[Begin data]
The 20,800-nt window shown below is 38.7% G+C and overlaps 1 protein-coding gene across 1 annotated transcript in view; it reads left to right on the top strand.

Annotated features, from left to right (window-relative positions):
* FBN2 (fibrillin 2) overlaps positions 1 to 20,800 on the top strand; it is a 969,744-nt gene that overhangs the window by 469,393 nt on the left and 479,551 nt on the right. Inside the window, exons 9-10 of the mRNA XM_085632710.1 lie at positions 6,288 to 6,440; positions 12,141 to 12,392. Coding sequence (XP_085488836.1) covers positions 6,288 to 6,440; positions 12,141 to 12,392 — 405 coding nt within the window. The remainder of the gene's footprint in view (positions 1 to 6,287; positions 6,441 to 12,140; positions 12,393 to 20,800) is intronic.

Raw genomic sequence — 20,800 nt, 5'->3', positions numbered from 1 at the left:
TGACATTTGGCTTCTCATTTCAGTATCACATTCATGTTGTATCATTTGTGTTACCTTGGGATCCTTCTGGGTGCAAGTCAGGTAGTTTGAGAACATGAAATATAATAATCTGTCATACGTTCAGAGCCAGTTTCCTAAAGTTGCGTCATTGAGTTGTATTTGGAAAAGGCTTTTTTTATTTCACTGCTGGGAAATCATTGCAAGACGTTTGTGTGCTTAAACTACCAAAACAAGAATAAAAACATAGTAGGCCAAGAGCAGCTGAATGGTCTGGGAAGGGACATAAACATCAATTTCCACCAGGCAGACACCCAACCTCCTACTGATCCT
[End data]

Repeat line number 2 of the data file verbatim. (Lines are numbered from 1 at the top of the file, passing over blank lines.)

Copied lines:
Annotated features, from left to right (window-relative positions):